We grew from a small and weak to a large and strong force and finally defeated formidable enemies at home and abroad because we carried out the strategy and tactics of people’s war. During the eight years of War of Resistance Against Japan, the people’s army led by the Chinese Communist Party fought more than 125,000 engagements with the enemy and put out of action more than 1,700,000 Japanese and puppet troops. In the three years of the War of Liberation, we put eight million of the Kuomintang’s reactionary troops out of action and won the great victory of the people

1. Frederick Engels, “Possibilities and Perspectives of the War of the Holy Alliance Against France in 1852”, Collected Works of Marx and Engels, Russ. ed., Moscow, 1956, Vol. VII, p. 509.

2. Mao Tse-tung, “On Protracted War”, Selected Works, Eng. ed., FLP, Peking, 1965, Vol. II, p. 116.}

3. Mao Tse-tung, “A Single Spark Can Start a Prairie Fire”, Selected Works, Eng. ed., FLP, Peking, 1965, Vol. I, p. 124.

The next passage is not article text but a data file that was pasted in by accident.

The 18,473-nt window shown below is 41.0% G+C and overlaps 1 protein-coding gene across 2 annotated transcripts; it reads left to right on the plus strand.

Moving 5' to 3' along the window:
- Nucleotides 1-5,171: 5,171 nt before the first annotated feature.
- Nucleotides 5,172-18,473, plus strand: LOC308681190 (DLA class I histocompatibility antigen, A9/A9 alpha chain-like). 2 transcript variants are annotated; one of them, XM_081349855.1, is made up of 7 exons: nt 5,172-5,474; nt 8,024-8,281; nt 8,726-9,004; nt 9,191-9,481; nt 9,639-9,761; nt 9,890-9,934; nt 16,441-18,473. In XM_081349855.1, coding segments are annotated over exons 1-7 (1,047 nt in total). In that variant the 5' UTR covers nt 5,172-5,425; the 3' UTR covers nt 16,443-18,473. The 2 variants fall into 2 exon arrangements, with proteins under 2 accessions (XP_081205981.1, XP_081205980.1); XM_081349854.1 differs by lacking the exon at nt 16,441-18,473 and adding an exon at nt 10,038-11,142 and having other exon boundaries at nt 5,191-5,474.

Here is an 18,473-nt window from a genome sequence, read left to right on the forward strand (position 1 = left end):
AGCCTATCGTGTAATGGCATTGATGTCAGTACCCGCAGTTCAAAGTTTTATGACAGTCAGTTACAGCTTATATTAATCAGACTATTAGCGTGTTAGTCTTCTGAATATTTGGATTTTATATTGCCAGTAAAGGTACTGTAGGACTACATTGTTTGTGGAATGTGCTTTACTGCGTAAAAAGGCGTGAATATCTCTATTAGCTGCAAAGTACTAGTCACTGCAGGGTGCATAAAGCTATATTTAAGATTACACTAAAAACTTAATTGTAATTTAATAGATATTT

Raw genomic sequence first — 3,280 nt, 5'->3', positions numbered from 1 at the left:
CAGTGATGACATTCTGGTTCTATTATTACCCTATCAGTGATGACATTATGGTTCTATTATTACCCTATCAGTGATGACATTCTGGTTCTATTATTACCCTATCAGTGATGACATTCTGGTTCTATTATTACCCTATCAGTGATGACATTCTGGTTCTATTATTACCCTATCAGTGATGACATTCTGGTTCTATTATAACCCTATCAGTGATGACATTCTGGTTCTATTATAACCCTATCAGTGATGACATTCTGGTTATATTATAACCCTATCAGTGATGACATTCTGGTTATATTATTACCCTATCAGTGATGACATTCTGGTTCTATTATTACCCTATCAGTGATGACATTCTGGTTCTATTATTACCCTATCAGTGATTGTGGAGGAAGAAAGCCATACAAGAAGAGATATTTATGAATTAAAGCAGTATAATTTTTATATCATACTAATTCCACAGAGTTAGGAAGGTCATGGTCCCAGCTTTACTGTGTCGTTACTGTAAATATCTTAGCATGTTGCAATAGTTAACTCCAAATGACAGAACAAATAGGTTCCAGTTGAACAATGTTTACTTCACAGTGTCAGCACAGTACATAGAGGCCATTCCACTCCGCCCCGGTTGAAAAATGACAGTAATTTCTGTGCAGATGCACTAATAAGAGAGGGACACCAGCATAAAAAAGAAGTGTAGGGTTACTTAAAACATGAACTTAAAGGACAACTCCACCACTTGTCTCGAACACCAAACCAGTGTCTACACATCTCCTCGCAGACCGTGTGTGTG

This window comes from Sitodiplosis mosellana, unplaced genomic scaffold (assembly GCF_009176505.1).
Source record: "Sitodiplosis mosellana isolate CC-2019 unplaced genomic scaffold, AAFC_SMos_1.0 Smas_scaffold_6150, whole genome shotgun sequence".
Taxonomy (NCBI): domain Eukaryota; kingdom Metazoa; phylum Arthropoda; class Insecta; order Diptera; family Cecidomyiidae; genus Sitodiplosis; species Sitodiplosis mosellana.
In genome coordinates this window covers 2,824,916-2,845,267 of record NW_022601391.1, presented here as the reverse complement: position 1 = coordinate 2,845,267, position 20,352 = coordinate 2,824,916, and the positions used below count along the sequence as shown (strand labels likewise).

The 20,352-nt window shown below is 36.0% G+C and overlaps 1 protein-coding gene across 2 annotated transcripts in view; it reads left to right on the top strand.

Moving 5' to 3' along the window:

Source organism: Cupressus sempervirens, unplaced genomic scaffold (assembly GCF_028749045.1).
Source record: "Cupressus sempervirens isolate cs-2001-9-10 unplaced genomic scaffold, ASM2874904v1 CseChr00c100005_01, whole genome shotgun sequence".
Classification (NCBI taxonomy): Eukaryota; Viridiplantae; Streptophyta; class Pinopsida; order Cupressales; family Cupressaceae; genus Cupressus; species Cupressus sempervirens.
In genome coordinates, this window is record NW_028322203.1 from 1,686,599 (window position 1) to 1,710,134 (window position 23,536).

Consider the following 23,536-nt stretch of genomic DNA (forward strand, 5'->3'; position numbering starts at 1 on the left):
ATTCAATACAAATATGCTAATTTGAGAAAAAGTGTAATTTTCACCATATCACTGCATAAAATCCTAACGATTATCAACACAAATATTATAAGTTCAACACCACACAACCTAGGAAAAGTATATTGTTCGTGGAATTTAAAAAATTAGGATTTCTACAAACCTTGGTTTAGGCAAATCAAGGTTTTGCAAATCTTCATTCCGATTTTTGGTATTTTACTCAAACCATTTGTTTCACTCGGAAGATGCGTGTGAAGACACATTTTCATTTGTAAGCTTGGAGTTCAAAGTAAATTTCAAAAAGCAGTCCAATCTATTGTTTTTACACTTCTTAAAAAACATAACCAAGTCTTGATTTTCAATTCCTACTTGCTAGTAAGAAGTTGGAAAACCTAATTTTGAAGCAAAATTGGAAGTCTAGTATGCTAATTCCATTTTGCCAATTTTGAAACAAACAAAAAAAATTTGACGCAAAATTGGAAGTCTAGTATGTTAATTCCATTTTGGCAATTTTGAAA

4. Sparrow warfare is a popular method of fighting created by the Communist-led anti-Japanese guerrilla units and militia behind the enemy lines. It was called sparrow warfare because, first, it was used diffusely, like the flight of sparrows in the sky; and because, second, it was used flexibly by guerrillas or militiamen, operating in threes or fives, appearing and disappearing unexpectedly and wounding, killing, depleting and wearing out the enemy forces.

5. Mao Tse-tung, “Problems of Strategy in China’s Revolutionary War”, Selected Works, Eng. ed., FLP, Peking, 1965, Vol. I, p. 248.

6. Mao Tse-tung, “The Present Situation and Our Tasks”, Selected Works, Eng. ed., FLP, Peking, 1961j, Vol. IV, p. 161.